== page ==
Famed Cramond Inn now set to reopen in weeks

The Cramond Inn. Pic: Esme Allen
The Cramond Inn. Pic: Esme Allen
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A RENOWNED pub which closed its doors in mysterious circumstances is set to reopen by the end of the month.

The historic Cramond Inn shut unexpectedly two weeks ago, leaving regular punters and local residents surprised.

But the Evening News can today reveal that the move stemmed from a row between the Yorkshire-based licensees Samuel Smith’s and the building’s landlord.

As the argument heated up, the pub’s licence was returned to the city council by the ­landlord, forcing its closure on legal grounds.

Councillor Norman Work, who sits on the city council’s licensing committee, said the row was on the verge of being resolved, allowing the pub to reopen within the next few weeks.

He said: “There has been a dispute – there’s no doubt about it.

“Normally, the company or brewery holds the premises’ licence, but for some reason, Samuel Smith’s allowed the landlord to have the premise’s licence.

“If somebody surrenders that licence, the council have to accept it.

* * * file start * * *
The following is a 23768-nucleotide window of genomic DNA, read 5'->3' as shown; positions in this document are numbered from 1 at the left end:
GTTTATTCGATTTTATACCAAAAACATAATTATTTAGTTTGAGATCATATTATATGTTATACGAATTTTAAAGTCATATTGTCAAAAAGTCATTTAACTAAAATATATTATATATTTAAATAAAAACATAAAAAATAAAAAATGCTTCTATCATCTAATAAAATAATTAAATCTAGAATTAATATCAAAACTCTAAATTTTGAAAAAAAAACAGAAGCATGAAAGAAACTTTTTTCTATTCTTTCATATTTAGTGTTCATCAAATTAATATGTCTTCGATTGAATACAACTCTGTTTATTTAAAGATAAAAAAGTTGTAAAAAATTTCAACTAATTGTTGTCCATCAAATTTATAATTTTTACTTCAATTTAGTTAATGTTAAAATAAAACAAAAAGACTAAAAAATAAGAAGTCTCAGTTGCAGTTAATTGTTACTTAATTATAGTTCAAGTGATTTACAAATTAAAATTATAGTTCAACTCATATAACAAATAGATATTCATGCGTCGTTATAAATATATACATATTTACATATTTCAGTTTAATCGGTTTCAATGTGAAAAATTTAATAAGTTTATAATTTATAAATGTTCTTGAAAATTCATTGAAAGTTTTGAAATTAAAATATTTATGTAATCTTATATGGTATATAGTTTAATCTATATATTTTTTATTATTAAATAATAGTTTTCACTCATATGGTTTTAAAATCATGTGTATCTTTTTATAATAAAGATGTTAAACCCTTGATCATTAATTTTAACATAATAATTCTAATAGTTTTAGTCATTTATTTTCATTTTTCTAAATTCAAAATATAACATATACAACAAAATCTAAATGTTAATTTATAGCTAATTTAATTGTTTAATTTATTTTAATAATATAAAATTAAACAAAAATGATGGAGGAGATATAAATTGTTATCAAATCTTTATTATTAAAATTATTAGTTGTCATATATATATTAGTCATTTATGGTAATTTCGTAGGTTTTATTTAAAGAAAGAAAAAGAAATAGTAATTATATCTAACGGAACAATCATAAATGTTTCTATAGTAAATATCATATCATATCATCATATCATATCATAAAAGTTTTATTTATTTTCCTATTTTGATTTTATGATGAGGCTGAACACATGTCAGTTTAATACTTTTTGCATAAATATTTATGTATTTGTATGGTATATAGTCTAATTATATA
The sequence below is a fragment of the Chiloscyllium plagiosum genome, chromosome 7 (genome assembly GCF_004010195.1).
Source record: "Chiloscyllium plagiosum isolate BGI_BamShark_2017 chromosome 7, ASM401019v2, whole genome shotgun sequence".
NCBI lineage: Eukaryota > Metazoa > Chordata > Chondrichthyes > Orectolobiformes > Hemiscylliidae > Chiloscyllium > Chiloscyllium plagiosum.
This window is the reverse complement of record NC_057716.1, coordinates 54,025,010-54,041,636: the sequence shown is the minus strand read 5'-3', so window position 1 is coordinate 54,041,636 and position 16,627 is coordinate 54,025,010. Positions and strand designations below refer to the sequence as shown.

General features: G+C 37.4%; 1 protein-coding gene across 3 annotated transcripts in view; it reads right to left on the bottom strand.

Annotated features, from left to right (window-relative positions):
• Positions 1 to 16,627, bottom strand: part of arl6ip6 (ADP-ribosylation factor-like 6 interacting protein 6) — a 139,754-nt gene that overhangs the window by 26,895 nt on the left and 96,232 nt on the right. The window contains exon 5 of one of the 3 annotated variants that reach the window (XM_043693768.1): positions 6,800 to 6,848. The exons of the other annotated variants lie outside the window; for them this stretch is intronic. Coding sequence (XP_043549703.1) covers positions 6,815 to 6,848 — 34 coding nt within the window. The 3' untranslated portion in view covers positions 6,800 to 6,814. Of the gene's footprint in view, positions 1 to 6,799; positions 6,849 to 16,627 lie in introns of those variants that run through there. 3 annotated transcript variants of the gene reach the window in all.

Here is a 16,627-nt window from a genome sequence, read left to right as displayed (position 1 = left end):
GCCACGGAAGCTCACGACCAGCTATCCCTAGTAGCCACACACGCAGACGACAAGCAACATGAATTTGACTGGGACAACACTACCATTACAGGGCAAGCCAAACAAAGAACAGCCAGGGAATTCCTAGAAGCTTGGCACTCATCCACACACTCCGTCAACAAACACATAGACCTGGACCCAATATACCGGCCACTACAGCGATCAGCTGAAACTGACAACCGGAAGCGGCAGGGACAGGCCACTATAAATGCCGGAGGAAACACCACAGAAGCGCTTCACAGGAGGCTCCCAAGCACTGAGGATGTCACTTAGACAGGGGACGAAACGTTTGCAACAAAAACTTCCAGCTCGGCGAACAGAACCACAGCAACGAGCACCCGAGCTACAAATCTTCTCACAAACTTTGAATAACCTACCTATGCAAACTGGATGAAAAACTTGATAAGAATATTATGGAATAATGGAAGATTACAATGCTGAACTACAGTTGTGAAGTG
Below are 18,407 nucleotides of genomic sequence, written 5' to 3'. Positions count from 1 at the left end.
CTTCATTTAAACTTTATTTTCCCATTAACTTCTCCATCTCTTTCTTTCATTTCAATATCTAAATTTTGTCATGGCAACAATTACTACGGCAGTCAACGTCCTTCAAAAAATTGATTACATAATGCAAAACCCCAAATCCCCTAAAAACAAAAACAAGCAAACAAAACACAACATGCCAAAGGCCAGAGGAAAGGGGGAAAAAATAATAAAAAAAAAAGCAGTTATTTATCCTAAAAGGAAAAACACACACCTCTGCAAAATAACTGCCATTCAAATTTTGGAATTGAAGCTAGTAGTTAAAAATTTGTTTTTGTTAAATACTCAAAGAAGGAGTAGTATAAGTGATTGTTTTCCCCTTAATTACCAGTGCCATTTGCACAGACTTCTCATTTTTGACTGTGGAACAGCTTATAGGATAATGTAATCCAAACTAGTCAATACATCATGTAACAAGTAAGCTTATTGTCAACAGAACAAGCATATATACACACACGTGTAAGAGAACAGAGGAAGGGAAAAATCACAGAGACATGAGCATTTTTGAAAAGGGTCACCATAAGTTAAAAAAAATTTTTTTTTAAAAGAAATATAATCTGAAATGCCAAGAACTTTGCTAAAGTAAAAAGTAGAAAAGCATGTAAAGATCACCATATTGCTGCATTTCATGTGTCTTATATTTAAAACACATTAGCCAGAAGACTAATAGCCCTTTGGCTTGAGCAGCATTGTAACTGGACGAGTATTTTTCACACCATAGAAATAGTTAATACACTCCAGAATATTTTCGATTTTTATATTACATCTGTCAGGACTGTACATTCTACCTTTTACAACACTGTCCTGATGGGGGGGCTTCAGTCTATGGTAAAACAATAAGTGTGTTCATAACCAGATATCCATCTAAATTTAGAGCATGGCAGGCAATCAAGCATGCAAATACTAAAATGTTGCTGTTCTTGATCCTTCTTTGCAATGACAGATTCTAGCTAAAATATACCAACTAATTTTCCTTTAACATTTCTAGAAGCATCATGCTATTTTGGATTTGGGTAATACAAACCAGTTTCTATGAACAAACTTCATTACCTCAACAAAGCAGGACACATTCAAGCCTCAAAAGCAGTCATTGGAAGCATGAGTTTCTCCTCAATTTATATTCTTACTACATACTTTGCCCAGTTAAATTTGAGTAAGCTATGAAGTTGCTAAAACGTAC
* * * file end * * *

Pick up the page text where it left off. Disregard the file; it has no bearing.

“There was a dispute between the landlord and Samuel Smith’s and the pub’s licence was surrendered to the council.”

It is understood the pub will be allowed to reopen after the next licensing board meeting on September 29.

Community leaders bemoaned the closure of the Cramond Inn, which is seen as a key hub in the area. And Cllr Work said: “My primary concern is for the employees at the inn. This is a great pub, and its closure has had an effect on Cramond.”

Stefan Slater, vice-
president of the Cramond Association heritage group, said the ­historic spot was a focal point for the community.

He said: “We get a lot of ­visitors, and it’s a very useful focal point.

“The sailing club is down there, and there are wonderful views across the Forth to Fife, and to the nearby Cramond Island.

“The Cramond Inn will be a very great loss to Cramond and to Edinburgh if it is not reopened.”

Nestled near the causeway that thousands of yearly visitors use to walk to neighbouring Cramond Island, the B-listed Cramond Inn has long played a vital role in the tight-knit village.

The building itself once served as a coach house, and is now revered by travel guides as one of Edinburgh top watering holes.

Local records indicate a pub has been on site since the early 1700s.

Samuel Smith’s, which brands itself as “Yorkshire’s oldest brewery”, operates some 300 pubs across the UK, ­however, the chain is known to allow each of its pubs to ­maintain a certain degree of autonomy, and company ­signage is kept to a minimum.

The firm declined to comment on The Cramond Inn’s closure.